Top 5 Causes Of Migraine


Migraines affect about 12% of adults and 5-10% of children and teens. Often, these migraines have an external cause, such as stress or an odor, and can be reduced when identified. Let’s take a closer look at the most common triggers of migraines and headaches. So, without further ado, let’s dive into this blog and learn some of the causes of migraine.

1. Heredity


Migraine is a complex disease involving genetic and environmental factors. Genetic factors are probably more important in migraine with aura than migraine without aura. If there are many migraine sufferers in the same family, then migraine is considered to be hereditary. The transmission of migraine is most likely based on several genes, which explains the generation-skipping in some families.

2. Hormonal cause

Hormonal fluctuations and migraine. Migraine is not a hormonal disease. Women with migraine do not suffer from hormonal abnormalities. Nevertheless, migraine attacks are, in part, under hormonal control: their occurrence is influenced by variations in hormone levels. Migraine is more frequent in women than in men, and hormonal events in a woman’s life have an influence on the course of this disease:

  • Migraine begins at puberty in 10 to 20% of women with migraine,
  • The influence of puberty appears more critical for migraine without aura than for migraine with aura,
  • Pregnancy generally allows for a decrease in the frequency of attacks or even their disappearance,
  • Often after menopause, the attacks decrease, whereas the attacks are aggravated in the period immediately preceding the menopause.

There is often a link between the menstrual period (period) and the occurrence of attacks, especially for migraines without aura. In some cases, the migraine appears exclusively during the period of menstruation; we speak then of catamenial migraine. The migraine appears 2 to 3 days before the period until 3 to 4 days after. This type of migraine is often long, intense, and resistant to treatment.

Migraineurs can use an oral contraceptive (pill), although some migraineurs report an increase in the frequency of attacks when using this method of contraception. On the other hand, women with migraine with aura should be vigilant about their oral contraceptive use. It is essential that these migraineurs do not smoke and prefer a contraceptive with a low estrogen dose.

3. Psychological causes



The migraine patient has an increased reactivity to stress. Stress is often identified as a triggering factor. Intense migraines that recur frequently become a stressor.

Anxiety, depression

Anxiety and depression are often associated with migraine. Migraine sufferers are more vulnerable to anxiety and depression, and when these disorders are present, they encourage the onset of attacks. The management of migraine must assess the level of anxiety and depression, using the HAD scale, for example. This allows the patient to be referred to a professional (psychologist or psychiatrist) if necessary.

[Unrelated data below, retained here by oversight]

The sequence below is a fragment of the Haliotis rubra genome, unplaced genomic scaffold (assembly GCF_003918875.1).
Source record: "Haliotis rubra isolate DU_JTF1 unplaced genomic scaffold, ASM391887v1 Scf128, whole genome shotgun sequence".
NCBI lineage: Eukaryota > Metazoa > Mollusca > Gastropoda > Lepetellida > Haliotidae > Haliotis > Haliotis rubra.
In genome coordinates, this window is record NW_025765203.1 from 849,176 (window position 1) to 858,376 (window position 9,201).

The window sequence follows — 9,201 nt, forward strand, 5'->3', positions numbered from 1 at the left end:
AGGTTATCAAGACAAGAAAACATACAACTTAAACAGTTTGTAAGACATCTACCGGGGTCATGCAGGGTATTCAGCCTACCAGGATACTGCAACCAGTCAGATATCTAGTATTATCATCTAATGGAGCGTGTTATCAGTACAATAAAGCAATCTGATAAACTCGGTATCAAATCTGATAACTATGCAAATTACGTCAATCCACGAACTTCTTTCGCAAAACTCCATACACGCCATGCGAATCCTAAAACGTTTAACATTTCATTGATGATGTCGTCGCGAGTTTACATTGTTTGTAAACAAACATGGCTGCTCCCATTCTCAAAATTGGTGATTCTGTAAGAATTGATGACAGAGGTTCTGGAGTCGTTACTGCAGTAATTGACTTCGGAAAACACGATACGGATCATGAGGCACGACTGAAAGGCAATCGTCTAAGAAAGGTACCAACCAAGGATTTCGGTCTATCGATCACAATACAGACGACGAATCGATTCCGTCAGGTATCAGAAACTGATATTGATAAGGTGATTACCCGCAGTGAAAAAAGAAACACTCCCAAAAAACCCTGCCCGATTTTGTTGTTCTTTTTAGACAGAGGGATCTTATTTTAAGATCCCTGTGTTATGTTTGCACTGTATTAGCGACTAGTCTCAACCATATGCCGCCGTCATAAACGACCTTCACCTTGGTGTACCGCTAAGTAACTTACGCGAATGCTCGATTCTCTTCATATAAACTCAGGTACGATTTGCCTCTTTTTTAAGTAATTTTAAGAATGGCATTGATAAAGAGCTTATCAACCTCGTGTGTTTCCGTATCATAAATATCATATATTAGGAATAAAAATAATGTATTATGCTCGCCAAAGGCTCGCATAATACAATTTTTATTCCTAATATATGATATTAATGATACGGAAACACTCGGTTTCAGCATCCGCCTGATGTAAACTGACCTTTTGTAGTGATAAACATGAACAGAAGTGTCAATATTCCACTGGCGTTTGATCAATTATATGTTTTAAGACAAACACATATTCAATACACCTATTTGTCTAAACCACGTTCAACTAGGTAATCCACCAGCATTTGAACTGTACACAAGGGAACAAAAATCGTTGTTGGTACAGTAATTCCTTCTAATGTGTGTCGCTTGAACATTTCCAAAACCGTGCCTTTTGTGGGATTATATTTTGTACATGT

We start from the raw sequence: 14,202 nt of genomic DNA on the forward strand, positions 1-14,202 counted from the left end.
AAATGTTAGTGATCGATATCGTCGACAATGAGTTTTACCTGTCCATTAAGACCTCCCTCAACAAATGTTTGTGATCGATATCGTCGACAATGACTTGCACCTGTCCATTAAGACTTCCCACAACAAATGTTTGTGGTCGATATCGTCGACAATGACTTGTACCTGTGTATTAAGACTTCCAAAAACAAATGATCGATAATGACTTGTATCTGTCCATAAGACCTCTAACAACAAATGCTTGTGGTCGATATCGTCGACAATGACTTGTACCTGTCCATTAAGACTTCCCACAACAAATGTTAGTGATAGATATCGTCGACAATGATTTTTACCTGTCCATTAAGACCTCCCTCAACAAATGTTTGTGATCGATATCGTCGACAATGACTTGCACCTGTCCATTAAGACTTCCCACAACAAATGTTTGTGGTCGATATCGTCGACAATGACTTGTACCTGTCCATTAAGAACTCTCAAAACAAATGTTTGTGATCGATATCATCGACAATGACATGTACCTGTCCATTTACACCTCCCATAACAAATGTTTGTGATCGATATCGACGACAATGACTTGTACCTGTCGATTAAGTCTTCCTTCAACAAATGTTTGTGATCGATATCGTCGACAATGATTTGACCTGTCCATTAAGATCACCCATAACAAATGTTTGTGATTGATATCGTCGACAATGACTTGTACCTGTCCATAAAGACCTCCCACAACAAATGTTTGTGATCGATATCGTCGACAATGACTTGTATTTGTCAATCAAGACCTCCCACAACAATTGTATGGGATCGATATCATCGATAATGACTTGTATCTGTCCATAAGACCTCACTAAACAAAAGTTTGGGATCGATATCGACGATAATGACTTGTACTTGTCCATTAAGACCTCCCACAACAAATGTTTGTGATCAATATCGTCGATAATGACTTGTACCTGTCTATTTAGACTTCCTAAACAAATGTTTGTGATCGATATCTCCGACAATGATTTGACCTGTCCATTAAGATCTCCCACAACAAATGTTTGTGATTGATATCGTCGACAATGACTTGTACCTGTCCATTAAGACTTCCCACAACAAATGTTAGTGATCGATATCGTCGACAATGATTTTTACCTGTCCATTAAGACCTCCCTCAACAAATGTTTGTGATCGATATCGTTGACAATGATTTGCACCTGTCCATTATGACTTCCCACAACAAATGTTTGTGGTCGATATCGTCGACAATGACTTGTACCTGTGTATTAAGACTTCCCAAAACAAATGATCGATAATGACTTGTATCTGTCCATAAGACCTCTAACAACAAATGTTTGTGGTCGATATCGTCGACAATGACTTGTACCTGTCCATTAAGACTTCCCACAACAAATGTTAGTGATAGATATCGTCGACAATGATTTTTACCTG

This professional can suggest psycho-corporal methods to avoid triggering a crisis in anxiety-provoking situations or discuss a specific drug treatment for these disorders. The recognition and therapeutic management of anxiety and depression associated with migraine are all the more important if these disorders are associated with a tendency to overuse analgesics and/or specific antimigraine drugs.

4. Drug abuse

The overuse of specific analgesics and/or antimigraine drugs can favor the occurrence of a chronic daily headache by becoming a real self-perpetuating factor of the headache condition.

5. Triggering factors


Triggering factors are not the cause of migraine. They correspond to environmental factors (exogenous or endogenous) whose common denominator is a variation of state to which the migraine sufferer is very sensitive. These triggers vary from one migraine sufferer to another, and, in the same migraine sufferer, an environmental factor may be a trigger at a given time in his or her life and not at another time. Finally, some migraineurs do not describe any triggers. Crisis diaryThe factors most frequently identified by migraine patients are:

  • Sensory stimuli: strong heat, intense light, loud noise, change in weather, strong smells…
  • Certain foods: chocolate, fatty or sauced dishes, alcoholic drinks, coffee…
  • Hormonal factors: menstruation, taking the pill, sexual relations…
  • Psychological factors: anxiety, annoyance, stress, conflict at work, family conflict…
  • Lifestyle: overwork, weekends, change of pace, fasting, excess or lack of sleep…

Keeping a diary of attacks allows one to link them or not to presumed triggering factors and to know which are really the triggering factors. The avoidance of these factors helps to reduce the frequency of attacks.

Sound off in the comments section below and tell us what you want to read next and if you want to read more about migraines.

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